Law Enforcement found Navy Yard killer created a webpage with the name “Mohammed Salem”


Two days back the Washington Times reported that Muslim Jihadists cheer at the mass murder in Washington, suggesting they had responsibility for the Navy Yard shooting that killed 13. U.S. officials said there were no immediate signs that terrorists were behind the attack at the Naval Sea Systems Command office.

Former Muslims believe extremists are now recruiting what appears to be civilians with western names, no trace of any islamic interest. Although Alexis may not be one of them, the agenda with more strategies just keeps expanding.

NBC reported today that Washington Navy Yard killer Aaron Alexis had been found creating a webpage with the name Mohammed Salem. Who is Mohammed Salem? Contrary to media reports, Thai friends of his reported that Alexis was not a Buddhist but merely attended a few sessions, and had been more interested in Thai massage than Buddhism.

NBC reports:

‘Why’ remains unanswered
Authorities say they are still looking for a motive. Since Alexis carried out the attack Monday at the headquarters of the Naval Sea Systems Command, signs have emerged of a troubled history.

• Alexis, who served as a naval reservist from 2007 to 2011 and worked more recently as a civilian contractor, had a military disciplinary record that included disorderly conduct, insubordination and unexcused absences.

Newport, R.I., police said he called them Aug. 7 to say he had changed hotels twice because he believed people were chasing him and sending vibrations through the walls to keep him from sleeping.

Police said they had forwarded their report to police at the naval station in Newport. Military officials told NBC News on Wednesday that they had found no evidence that naval police forwarded the information to any higher command outside the base.

• The Department of Veterans Affairs said Wednesday that it saw Alexis twice. He went to a VA emergency room in Providence, R.I., on Aug. 23 complaining of insomnia and was given sleep medicine and told to follow up with a doctor, the agency said. Five days later, Alexis showed up at a VA emergency room in Washington to get a refill and was again encouraged to see a doctor, the VA said.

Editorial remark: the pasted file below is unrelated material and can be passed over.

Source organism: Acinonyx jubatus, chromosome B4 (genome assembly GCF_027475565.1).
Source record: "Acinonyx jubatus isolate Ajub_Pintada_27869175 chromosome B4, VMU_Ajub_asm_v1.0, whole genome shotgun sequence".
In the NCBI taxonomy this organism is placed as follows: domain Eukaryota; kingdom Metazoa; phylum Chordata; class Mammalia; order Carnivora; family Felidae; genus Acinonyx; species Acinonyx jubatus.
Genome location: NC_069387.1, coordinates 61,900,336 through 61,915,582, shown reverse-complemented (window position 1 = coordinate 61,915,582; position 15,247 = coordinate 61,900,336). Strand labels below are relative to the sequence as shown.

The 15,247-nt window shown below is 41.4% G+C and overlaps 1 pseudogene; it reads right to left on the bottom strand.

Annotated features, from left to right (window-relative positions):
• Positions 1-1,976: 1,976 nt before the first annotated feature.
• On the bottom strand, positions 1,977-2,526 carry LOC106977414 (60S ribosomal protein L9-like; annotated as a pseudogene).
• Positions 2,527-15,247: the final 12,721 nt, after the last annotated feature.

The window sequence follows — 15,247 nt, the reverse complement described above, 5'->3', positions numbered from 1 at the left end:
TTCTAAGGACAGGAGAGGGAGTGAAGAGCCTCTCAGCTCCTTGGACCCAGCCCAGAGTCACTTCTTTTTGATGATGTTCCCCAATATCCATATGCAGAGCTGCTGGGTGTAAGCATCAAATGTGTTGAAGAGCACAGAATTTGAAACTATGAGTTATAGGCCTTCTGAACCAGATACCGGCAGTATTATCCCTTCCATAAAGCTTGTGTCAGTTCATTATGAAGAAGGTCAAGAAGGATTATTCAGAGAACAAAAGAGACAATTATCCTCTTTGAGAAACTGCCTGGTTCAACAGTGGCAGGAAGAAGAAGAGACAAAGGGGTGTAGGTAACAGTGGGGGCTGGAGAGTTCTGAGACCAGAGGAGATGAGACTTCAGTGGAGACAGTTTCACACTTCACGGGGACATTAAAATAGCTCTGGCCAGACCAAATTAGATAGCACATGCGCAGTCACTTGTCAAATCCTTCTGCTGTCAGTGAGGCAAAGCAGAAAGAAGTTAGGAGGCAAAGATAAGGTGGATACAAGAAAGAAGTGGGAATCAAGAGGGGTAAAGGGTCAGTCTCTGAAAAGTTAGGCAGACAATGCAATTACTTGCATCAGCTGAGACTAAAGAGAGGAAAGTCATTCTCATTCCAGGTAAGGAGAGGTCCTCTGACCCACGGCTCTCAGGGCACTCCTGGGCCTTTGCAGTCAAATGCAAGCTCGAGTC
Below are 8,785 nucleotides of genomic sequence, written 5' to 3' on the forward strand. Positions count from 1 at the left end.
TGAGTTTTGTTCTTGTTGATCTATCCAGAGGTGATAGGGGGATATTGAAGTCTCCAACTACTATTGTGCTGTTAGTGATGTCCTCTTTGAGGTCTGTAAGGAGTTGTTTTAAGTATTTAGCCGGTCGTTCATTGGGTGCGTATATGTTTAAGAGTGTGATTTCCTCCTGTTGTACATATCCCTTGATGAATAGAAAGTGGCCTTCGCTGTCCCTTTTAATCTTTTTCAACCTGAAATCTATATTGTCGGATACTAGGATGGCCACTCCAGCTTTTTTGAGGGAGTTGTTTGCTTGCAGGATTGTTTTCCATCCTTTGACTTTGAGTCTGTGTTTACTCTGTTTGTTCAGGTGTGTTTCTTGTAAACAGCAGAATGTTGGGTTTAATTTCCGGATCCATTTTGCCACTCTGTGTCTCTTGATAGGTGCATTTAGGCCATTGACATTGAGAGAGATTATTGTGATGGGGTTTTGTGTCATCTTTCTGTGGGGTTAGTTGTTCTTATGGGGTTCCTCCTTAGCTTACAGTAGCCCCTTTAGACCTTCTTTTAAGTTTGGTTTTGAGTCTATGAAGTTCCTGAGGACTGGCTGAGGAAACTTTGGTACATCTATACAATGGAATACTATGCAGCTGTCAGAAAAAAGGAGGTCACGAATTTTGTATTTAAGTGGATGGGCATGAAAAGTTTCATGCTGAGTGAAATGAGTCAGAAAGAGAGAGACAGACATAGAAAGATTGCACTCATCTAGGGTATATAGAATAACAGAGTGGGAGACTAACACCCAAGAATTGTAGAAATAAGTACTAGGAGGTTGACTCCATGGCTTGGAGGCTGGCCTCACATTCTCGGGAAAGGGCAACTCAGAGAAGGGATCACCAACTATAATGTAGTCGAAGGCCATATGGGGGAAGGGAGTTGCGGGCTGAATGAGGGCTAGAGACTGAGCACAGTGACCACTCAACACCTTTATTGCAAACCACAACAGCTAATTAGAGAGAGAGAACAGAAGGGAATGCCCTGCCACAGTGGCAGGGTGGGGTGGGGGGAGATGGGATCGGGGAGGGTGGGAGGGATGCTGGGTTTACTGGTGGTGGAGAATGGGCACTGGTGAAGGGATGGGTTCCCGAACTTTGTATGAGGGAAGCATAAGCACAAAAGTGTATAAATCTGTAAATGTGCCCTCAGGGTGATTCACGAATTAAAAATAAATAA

The VA said Alexis denied struggling with anxiety or depression or having thoughts about hurting himself or others. It also said he enrolled in VA health care in February 2011 and never sought an appointment for mental health.

• Alexis also had run-ins with the law over gun violence. He was accused in 2004 of having shot out the tires of a car in Seattle and in 2010 of having fired a gun into an upstairs apartment in Fort Worth, Texas.

• Friends and relatives have also said he had a preoccupation with the Sept. 11, 2001, attacks, felt slighted as a veteran, had money problems and was so unhappy with his life that he considered leaving the U.S.

Law enforcement officials told NBC News that Alexis created a webpage with the name “Mohammed Salem,” but they said he never did anything with it. They said they had found nothing else that might indicate any interest in violent jihad or even in Islam.

Defense Secretary Chuck Hagel said Wednesday that “obviously there were a lot of red flags” in Alexis’ past, including the Rhode Island police report that was passed on to the Navy, and that the department would look into why they were not picked up.




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